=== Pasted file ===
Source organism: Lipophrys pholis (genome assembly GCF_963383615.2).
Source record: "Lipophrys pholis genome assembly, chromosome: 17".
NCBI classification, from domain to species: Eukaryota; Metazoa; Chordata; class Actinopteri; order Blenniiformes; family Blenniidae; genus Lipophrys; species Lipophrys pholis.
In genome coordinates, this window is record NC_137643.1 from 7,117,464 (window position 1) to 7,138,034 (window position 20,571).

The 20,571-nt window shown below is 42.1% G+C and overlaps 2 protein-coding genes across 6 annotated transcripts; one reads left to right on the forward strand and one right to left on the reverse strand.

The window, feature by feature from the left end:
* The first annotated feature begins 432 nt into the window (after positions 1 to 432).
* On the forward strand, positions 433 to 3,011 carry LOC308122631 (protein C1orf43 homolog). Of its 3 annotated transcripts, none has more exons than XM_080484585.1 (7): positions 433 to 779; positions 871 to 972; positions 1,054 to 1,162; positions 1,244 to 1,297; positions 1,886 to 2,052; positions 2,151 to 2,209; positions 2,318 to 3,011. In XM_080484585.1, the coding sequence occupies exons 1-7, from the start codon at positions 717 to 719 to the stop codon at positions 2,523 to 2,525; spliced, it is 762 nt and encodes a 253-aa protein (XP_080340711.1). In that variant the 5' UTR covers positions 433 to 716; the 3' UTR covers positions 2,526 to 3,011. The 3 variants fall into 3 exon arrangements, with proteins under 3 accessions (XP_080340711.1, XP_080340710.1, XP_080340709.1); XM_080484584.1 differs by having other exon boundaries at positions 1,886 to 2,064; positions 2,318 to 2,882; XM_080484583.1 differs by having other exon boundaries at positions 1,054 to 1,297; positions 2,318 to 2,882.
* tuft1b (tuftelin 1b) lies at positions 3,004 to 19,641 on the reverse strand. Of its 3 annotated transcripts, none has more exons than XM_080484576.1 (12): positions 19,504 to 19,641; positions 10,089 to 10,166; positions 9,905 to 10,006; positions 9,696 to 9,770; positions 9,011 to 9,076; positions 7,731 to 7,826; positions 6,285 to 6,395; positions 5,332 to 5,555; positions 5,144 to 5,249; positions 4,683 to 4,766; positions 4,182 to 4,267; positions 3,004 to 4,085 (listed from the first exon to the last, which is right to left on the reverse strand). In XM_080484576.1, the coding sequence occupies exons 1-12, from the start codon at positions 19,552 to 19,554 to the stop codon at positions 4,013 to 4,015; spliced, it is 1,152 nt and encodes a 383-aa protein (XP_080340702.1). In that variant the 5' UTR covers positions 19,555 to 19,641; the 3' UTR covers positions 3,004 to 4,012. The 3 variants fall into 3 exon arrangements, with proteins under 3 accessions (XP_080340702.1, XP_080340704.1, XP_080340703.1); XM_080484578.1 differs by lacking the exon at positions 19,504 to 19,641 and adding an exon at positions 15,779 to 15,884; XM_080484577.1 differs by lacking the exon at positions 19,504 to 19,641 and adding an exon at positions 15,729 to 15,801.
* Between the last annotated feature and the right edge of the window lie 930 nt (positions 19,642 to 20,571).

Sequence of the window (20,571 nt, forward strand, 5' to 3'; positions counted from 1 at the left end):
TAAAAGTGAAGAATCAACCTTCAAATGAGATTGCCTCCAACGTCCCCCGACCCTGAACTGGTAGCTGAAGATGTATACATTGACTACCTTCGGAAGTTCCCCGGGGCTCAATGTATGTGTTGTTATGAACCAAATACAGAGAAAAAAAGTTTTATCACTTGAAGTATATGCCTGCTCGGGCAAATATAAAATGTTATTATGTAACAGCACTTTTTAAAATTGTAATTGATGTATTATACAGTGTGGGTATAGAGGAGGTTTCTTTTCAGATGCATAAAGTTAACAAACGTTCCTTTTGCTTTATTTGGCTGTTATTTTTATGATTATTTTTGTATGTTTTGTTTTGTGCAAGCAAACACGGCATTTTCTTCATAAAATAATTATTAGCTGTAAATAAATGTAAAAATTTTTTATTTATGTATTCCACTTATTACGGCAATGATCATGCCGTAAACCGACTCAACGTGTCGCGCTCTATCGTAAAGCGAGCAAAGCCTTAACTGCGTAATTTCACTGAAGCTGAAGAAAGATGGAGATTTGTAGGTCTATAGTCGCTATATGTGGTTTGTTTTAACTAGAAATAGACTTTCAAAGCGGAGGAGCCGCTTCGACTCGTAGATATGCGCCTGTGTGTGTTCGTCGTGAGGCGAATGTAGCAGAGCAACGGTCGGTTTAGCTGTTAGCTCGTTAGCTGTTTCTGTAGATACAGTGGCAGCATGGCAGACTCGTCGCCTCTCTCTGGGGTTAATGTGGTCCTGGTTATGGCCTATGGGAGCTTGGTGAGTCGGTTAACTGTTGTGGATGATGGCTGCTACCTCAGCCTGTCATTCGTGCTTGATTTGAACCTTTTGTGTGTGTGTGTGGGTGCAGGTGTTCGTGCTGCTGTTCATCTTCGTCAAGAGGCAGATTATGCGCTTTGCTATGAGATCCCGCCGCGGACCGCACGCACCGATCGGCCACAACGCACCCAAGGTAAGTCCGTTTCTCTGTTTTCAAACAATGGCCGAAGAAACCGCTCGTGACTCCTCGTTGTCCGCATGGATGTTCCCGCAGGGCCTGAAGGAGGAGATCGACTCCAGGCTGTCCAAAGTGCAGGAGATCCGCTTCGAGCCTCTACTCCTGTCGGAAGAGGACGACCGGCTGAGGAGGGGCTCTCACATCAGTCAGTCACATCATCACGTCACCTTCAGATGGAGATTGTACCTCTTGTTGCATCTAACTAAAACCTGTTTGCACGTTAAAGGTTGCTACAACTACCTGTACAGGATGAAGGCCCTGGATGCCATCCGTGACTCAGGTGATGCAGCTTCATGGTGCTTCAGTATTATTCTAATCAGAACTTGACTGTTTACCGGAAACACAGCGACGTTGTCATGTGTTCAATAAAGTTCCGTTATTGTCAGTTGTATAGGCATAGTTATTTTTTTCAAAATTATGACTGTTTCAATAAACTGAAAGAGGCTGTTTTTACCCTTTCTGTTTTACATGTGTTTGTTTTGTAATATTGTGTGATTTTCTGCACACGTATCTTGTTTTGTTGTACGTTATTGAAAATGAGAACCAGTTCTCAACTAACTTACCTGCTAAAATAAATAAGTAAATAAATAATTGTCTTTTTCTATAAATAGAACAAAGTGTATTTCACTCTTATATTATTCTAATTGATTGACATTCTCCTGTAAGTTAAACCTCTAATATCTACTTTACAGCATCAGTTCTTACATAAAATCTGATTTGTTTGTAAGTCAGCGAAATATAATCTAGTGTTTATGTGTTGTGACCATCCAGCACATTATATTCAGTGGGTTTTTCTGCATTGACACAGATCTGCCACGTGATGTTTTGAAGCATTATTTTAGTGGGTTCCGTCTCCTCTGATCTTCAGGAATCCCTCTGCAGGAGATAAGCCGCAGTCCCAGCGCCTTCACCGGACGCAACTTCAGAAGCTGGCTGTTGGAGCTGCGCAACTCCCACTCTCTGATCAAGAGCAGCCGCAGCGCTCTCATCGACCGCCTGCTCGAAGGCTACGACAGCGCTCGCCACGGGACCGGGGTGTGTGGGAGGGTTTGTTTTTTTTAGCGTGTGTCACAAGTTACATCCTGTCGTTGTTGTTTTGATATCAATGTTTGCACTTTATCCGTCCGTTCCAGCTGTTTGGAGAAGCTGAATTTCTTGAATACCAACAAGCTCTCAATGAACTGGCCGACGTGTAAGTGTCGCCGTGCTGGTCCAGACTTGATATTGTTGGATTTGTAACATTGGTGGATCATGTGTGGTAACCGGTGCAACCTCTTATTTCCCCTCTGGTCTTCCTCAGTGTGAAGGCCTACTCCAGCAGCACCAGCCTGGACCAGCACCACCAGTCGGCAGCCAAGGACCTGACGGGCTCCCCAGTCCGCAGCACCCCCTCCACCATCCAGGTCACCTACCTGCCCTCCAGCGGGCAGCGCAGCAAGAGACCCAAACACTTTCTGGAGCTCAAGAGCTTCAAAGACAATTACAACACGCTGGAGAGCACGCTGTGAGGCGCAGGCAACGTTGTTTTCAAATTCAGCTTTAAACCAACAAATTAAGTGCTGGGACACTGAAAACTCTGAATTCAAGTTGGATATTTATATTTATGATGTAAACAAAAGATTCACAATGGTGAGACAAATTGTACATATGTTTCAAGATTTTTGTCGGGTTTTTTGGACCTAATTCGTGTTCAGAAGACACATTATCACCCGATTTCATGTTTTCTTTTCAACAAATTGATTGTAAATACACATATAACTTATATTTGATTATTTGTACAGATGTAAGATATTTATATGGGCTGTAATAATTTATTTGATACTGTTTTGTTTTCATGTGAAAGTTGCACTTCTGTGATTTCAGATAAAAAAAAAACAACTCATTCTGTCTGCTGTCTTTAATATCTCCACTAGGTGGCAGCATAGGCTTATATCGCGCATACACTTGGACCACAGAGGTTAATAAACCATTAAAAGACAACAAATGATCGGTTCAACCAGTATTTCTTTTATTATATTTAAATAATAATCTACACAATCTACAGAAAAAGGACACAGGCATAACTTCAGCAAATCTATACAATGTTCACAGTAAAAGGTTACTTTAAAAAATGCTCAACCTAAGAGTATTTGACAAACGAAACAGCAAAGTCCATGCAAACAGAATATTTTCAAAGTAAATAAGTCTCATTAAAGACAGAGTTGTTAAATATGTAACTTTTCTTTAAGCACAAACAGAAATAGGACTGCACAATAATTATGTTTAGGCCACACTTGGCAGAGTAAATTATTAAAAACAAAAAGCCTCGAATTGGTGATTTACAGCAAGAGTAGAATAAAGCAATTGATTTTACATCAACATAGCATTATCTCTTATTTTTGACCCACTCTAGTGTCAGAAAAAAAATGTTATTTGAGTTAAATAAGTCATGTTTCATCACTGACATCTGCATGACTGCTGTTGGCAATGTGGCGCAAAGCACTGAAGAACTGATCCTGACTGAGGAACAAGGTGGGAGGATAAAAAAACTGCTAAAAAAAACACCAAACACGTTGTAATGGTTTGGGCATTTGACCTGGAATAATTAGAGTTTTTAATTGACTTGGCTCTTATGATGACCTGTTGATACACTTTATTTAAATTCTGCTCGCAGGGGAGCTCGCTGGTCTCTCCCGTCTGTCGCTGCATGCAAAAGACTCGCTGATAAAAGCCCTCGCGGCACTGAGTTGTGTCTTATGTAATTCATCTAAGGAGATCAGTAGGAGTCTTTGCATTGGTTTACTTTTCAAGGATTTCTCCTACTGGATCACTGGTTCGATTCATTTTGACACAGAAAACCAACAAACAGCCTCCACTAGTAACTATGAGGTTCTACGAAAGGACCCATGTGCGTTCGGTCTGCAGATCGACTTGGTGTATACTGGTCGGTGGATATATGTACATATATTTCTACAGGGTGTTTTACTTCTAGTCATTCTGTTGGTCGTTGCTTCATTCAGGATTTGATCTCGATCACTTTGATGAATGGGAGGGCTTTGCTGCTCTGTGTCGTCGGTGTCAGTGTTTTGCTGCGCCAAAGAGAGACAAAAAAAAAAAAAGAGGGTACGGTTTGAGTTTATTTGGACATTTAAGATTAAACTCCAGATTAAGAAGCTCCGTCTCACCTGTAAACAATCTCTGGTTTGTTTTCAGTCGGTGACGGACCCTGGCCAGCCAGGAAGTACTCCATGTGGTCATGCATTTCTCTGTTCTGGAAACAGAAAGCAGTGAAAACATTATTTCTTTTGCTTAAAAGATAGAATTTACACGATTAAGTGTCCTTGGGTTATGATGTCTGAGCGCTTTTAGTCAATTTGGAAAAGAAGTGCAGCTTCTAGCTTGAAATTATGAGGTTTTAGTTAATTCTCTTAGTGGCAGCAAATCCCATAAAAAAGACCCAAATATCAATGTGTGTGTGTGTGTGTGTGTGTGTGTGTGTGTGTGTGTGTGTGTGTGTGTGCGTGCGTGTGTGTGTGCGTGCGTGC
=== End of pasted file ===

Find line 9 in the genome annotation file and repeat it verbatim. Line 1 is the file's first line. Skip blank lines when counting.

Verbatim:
* tuft1b (tuftelin 1b) lies at positions 3,004 to 19,641 on the reverse strand. Of its 3 annotated transcripts, none has more exons than XM_080484576.1 (12): positions 19,504 to 19,641; positions 10,089 to 10,166; positions 9,905 to 10,006; positions 9,696 to 9,770; positions 9,011 to 9,076; positions 7,731 to 7,826; positions 6,285 to 6,395; positions 5,332 to 5,555; positions 5,144 to 5,249; positions 4,683 to 4,766; positions 4,182 to 4,267; positions 3,004 to 4,085 (listed from the first exon to the last, which is right to left on the reverse strand). In XM_080484576.1, the coding sequence occupies exons 1-12, from the start codon at positions 19,552 to 19,554 to the stop codon at positions 4,013 to 4,015; spliced, it is 1,152 nt and encodes a 383-aa protein (XP_080340702.1). In that variant the 5' UTR covers positions 19,555 to 19,641; the 3' UTR covers positions 3,004 to 4,012. The 3 variants fall into 3 exon arrangements, with proteins under 3 accessions (XP_080340702.1, XP_080340704.1, XP_080340703.1); XM_080484578.1 differs by lacking the exon at positions 19,504 to 19,641 and adding an exon at positions 15,779 to 15,884; XM_080484577.1 differs by lacking the exon at positions 19,504 to 19,641 and adding an exon at positions 15,729 to 15,801.